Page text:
Degree Granting Department
Christos S. Ferekides, Ph.D.
Don L.Morel, Ph.D
Photovoltaics, II-VI semiconductors, thin films, vacuum processing
With CdTe based photovoltaics developed by close spaced sublimation reaching efficiencies of over 16%, commercialization of this technology draws serious attention. Today large area industrial modules have not been able to produce the same performance of their laboratory counterparts. This work provides a means for understanding the various technical challenges in developing an effective deposition technology for large area processing.
The submodule process investigated provides a model for continuous and sequential processing of subsequent films. The system has a unique design and constructed with the provision for a moving transport module for the substrate transport. The process was developed to deposit large area CdTe (3 x 3 sq. inch) and provides valuable insights for the development of a large area deposition system.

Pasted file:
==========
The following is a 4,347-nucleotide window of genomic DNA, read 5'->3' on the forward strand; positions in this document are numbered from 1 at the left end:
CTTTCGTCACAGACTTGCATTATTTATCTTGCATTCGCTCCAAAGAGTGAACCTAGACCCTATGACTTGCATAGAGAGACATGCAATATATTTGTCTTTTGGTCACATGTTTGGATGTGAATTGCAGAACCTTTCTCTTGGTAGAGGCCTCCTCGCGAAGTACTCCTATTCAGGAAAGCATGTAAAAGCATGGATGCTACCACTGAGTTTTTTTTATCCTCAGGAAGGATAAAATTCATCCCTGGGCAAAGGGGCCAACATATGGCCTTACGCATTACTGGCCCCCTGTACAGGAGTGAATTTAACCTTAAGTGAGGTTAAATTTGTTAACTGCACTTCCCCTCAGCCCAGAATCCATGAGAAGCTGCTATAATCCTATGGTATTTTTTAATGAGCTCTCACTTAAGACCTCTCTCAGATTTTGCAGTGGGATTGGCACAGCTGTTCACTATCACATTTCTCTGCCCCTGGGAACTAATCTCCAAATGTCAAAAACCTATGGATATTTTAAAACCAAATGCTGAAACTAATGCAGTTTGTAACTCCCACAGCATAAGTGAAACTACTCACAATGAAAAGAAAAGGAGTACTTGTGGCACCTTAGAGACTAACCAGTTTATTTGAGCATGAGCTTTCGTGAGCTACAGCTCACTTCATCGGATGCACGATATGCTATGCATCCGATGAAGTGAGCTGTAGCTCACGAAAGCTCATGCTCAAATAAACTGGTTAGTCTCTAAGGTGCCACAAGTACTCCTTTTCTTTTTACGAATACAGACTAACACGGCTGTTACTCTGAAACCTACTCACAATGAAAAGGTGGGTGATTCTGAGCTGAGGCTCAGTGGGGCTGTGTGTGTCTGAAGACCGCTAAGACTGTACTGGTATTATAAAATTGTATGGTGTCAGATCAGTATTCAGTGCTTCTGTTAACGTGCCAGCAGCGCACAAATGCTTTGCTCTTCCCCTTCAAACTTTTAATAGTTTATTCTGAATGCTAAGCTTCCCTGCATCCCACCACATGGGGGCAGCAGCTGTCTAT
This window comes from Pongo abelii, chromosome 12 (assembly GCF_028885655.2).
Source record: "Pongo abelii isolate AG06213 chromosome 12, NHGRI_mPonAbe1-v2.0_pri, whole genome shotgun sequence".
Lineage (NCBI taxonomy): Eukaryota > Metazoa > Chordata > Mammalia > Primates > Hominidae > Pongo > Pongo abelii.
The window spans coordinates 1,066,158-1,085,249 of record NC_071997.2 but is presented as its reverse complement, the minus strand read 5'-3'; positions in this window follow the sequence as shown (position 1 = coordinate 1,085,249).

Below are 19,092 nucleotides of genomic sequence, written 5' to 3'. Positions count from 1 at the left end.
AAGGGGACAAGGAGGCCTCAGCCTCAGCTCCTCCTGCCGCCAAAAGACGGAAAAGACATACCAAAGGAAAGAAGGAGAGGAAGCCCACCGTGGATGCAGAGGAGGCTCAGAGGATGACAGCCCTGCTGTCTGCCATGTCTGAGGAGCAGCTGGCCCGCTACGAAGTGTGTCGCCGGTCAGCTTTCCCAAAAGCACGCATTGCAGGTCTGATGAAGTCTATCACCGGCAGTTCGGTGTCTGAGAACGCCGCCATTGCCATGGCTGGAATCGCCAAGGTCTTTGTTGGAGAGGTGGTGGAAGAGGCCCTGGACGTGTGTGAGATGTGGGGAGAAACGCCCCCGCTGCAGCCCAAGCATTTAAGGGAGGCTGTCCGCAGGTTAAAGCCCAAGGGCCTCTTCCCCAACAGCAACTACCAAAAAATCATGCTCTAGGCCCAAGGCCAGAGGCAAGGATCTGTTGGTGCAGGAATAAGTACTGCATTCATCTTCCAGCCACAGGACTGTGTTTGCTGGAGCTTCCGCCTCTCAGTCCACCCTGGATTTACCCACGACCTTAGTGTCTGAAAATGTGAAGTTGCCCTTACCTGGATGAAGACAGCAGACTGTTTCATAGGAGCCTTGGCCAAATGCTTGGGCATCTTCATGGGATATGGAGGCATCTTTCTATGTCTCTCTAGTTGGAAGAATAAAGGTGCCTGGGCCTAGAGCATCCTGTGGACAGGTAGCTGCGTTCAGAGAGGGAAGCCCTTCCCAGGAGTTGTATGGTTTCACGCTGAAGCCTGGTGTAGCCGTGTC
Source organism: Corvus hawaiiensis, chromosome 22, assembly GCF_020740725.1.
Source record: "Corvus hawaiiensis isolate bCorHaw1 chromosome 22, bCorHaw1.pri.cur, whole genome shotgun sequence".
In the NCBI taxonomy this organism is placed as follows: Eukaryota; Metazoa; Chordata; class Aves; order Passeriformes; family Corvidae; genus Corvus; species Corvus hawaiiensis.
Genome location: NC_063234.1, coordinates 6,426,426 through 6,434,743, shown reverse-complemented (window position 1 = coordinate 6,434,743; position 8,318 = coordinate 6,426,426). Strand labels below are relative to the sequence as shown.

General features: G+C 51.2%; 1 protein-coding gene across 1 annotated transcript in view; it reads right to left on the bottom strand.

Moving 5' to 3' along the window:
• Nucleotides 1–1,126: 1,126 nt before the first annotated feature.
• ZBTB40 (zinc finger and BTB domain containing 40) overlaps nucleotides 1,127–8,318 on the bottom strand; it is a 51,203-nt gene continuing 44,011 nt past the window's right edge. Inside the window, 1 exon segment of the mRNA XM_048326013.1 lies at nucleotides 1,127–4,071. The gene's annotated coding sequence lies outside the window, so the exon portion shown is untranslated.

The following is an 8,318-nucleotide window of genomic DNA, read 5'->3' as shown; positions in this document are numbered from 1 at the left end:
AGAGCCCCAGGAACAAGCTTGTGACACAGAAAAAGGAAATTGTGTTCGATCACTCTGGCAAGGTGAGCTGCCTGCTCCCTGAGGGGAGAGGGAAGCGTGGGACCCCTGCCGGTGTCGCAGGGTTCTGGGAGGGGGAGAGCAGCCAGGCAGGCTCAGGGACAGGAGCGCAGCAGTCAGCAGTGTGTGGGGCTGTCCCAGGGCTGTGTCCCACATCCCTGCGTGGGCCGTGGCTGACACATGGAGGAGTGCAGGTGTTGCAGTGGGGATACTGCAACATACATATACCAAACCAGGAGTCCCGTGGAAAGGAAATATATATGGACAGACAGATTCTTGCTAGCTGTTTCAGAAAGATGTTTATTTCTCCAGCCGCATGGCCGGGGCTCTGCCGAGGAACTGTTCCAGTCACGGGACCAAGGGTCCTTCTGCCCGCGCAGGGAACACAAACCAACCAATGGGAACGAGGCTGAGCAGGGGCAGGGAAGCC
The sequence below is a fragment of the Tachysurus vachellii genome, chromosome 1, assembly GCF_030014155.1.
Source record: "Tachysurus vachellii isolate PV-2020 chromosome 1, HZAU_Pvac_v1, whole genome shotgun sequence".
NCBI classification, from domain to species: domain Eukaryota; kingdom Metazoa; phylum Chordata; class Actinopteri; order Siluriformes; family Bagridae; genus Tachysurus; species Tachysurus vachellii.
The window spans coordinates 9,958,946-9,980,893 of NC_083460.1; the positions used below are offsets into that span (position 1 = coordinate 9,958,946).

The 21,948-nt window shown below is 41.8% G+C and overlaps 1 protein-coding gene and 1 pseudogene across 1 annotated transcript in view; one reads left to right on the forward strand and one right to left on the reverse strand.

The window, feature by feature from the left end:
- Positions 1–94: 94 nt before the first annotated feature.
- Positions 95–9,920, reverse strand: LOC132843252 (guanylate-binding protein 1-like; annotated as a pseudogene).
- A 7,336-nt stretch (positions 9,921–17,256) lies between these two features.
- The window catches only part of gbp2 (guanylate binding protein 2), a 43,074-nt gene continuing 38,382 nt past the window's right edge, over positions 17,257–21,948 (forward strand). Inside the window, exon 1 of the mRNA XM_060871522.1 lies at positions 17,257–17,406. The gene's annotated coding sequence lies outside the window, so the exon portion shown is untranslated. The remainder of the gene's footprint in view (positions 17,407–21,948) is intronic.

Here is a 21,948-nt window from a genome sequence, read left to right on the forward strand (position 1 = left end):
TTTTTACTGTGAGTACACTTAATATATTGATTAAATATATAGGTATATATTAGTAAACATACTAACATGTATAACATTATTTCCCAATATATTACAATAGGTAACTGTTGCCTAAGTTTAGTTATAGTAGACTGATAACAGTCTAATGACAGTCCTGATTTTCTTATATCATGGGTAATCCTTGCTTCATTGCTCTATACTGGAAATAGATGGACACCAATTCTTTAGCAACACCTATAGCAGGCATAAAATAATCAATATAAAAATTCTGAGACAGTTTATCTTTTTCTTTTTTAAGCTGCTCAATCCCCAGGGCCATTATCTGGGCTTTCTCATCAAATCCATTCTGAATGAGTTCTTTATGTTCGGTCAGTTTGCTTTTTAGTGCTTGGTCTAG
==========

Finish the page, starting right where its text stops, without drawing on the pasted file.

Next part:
Upon optimizing the system for reproducibility, proper deposition conditions were established. Films deposited under various conditions were studied to improve our understanding of the influence of processing conditions on device performance. The key advantage of this technique over others is its high deposition rate, simplicity of operation and high conversion efficiency. Typical deposition times were two minutes and could be reduced to as low as 45 sec with little variation in performance.
The four major parameters that influence the films prepared by close spaced sublimation, namely substrate temperature, source temperature, ambient pressure, and spacing were optimized for best device performance. The influence of each parameter on deposition rate and cell efficiency was also studied.
The best cells produced by this technology had an efficiency of 13% with Voc=830 mV, FF= 74% and Jsc=21.1 mA/cm2.
Scholar Commons Citation
Kumar, Vishwanath, "Characterization Of Large Area Cadmium Telluride Films And Solar Cells Deposited On Moving Substrates By Close Spaced Sublimation" (2003). USF Tampa Graduate Theses and Dissertations.